October’s NEON Spotlight demonstrates how scientists are leveraging the network’s open-source data to support their efforts in expanding ecological discovery and understanding. This month, we highlight a group of scientists pairing NEON data with advanced drone capabilities to create more accessibility to large-scale ecological data, a potential solution to curbing immense CO2 production; and a new revelation on plants thriving in arid regions. Our October stories serve testament to the critical nature of the NEON program in fueling and sharpening our knowledge of the natural world.This Month’s Spotlight
The latest news from NEON includes:
- Drones and NEON are making large-scale ecological data more accessible
Macroecology studies seek to understand ecological phenomena with causes and consequences that accumulate, interact, and emerge across scales spanning multiple orders of magnitude, like how global development is impacting climate change and affecting wildlife populations. However, macroecological data have historically not been democratized, so they are costly & difficult to acquire and analyze. This challenge inspired a working group of drone-using academic ecologists, NEON scientists, imaging researchers, remote sensing specialists, and aeronautical engineers to synthesize current knowledge to make these data more accessible and advance the democratization of macroecology.
- Plant biomass production potential solve for big CO2 emitters
Animal farms, like dairies, emit immense levels of greenhouse gases. However, using an algorithm developed from NEON, scientists including NEON’s Stefan Metzger have identified opportunities to dramatically reduce these emissions by removing CO2 from the atmosphere through plant biomass production. Researchers found plant biomass – long-lived deep-rooted vegetation within the dairy farm like forests and grasslands, for example – offset annual greenhouse gas emissions. This study design has great potential to improve the assessment of natural climate solutions that offset greenhouse gas emissions in agricultural systems.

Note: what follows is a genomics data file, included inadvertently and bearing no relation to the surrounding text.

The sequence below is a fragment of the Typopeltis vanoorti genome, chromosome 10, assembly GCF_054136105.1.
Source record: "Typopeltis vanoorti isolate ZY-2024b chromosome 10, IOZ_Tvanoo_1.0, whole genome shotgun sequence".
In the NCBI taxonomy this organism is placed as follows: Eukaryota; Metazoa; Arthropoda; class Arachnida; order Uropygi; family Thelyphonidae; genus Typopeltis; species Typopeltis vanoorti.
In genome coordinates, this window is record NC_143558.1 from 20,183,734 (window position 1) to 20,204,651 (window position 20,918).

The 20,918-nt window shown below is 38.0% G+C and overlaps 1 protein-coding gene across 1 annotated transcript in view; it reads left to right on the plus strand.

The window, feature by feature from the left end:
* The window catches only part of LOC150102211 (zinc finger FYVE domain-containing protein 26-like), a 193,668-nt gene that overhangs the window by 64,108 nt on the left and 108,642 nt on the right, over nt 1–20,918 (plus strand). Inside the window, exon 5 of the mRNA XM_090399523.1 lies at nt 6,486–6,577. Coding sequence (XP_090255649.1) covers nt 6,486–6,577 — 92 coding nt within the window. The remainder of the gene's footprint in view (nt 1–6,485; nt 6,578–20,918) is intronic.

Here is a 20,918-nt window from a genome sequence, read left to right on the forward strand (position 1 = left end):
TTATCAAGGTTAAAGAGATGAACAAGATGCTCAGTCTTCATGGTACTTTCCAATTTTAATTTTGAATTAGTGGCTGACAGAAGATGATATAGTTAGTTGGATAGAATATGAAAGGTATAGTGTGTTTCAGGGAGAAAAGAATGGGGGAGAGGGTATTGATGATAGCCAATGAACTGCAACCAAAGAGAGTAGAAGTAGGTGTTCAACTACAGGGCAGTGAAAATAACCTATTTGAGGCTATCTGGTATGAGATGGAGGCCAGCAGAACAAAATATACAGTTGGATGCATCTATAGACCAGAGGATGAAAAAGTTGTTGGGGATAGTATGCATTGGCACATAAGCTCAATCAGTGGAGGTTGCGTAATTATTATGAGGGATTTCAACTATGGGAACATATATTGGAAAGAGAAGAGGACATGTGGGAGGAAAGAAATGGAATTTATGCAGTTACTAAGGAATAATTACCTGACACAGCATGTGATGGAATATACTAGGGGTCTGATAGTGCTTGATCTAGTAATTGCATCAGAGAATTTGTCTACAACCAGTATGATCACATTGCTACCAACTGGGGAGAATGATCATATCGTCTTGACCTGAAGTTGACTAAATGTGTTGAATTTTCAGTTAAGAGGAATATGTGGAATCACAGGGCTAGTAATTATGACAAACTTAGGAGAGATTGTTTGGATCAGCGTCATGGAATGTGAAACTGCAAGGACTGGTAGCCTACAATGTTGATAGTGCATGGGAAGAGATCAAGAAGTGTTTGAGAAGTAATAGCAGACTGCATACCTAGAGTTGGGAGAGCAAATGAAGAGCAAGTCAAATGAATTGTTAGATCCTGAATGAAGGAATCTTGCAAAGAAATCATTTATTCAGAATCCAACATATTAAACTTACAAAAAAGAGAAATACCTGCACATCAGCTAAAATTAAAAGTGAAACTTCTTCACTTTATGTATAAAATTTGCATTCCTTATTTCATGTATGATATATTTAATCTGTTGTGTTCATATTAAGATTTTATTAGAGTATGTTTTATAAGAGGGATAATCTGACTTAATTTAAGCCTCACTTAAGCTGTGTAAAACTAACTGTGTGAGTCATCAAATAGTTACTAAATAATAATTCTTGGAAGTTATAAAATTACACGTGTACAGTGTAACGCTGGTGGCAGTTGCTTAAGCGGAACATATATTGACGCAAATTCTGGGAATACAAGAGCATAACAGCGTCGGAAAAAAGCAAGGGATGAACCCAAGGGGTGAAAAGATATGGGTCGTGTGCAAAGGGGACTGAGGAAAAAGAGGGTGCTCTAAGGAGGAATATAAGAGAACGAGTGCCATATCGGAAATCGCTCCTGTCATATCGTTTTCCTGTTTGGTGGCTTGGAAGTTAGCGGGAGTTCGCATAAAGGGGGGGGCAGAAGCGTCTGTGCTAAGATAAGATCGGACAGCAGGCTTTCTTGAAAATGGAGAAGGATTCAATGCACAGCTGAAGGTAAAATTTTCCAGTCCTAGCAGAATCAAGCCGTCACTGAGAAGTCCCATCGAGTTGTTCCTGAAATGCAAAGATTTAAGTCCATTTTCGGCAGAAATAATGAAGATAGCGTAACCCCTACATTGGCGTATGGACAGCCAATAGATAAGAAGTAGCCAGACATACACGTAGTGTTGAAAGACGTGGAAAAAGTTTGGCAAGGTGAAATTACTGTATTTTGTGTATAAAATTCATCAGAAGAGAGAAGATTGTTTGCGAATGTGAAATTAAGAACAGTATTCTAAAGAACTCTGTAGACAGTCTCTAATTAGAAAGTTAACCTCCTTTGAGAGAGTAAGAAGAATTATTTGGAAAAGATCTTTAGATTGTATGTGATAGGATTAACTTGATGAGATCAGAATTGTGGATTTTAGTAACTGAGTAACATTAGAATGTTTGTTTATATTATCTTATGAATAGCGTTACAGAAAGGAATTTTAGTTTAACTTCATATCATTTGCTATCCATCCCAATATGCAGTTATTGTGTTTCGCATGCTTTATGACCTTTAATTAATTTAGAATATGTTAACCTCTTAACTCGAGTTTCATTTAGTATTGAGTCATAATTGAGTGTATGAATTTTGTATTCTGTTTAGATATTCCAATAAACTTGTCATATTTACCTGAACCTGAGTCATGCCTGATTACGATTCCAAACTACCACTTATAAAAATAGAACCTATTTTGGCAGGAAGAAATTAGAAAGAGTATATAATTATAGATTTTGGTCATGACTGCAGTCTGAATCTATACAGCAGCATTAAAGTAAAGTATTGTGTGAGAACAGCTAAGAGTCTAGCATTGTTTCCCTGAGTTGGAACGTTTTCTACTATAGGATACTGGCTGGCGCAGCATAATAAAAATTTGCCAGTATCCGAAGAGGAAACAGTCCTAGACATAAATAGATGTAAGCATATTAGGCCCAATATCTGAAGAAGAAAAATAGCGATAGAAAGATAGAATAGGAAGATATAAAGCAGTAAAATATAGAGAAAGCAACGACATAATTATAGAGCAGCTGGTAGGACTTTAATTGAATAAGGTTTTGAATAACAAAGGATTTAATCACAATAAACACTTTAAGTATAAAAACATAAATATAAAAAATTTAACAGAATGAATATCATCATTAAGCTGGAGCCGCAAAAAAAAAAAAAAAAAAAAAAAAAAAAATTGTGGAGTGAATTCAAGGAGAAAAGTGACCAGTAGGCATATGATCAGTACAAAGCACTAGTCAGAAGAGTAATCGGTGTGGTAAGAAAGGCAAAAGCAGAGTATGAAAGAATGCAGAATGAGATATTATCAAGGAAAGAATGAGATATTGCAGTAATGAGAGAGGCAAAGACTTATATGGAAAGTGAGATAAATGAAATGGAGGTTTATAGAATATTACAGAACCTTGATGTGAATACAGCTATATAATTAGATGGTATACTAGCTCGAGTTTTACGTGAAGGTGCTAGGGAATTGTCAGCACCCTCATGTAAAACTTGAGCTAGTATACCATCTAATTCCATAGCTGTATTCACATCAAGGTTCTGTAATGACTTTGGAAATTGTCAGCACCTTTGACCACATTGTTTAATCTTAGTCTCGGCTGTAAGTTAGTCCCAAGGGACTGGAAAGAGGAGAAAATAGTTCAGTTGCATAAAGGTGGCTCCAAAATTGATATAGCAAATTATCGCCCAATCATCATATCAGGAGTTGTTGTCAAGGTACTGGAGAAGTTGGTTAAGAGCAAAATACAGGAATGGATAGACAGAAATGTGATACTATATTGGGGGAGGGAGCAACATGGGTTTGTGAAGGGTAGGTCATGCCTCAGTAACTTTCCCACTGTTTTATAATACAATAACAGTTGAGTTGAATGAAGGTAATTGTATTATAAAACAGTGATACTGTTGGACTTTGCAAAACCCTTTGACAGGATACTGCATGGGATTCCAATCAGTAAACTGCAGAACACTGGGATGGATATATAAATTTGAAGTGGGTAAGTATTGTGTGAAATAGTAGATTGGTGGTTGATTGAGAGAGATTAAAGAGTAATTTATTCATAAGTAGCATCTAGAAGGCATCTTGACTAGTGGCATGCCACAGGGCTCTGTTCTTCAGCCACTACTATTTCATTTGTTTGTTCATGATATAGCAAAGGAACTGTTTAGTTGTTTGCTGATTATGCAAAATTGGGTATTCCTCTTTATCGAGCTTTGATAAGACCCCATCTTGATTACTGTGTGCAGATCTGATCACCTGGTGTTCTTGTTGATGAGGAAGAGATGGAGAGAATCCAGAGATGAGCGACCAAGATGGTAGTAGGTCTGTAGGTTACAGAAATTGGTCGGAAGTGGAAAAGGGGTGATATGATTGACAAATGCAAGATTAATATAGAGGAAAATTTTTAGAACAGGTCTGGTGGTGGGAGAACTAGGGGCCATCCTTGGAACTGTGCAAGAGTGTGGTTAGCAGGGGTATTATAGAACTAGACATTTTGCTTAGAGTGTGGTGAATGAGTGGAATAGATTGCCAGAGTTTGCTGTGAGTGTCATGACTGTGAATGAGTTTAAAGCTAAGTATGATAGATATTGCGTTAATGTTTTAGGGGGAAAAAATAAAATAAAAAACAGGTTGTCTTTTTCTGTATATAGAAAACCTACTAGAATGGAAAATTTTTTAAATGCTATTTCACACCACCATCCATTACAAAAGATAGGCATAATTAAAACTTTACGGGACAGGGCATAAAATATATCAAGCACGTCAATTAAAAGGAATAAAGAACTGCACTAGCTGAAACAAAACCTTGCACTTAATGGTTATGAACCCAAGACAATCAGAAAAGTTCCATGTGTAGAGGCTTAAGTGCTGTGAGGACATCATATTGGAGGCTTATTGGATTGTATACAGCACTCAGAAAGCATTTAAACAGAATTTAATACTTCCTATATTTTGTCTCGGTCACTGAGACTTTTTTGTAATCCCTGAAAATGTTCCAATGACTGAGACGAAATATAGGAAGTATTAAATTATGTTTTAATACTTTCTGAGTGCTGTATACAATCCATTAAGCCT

- NEON data shows plants using nitrogen are most diverse in arid regions
After completing a comprehensive analysis of NEON data on plants across the United States, researchers discovered that nitrogen-fixing plants are most diverse in arid regions. This study also raises concerns, as ecologists are unsure how long these conditions supporting diverse floras in arid regions will last; subsequently, many of these unique plant communities may be at risk in the long term.
Sponsored by the National Science Foundation (NSF) and operated by Battelle, NEON is a continental-scale ecological observatory network dedicated to providing high-quality, consistently generated, standardized data that is free and available to all users. By enabling scientists, researchers, and students to address critical questions and understand ecosystem changes over time, the NEON program allows the ecological community to tackle questions and problems at a scale that was not possible before.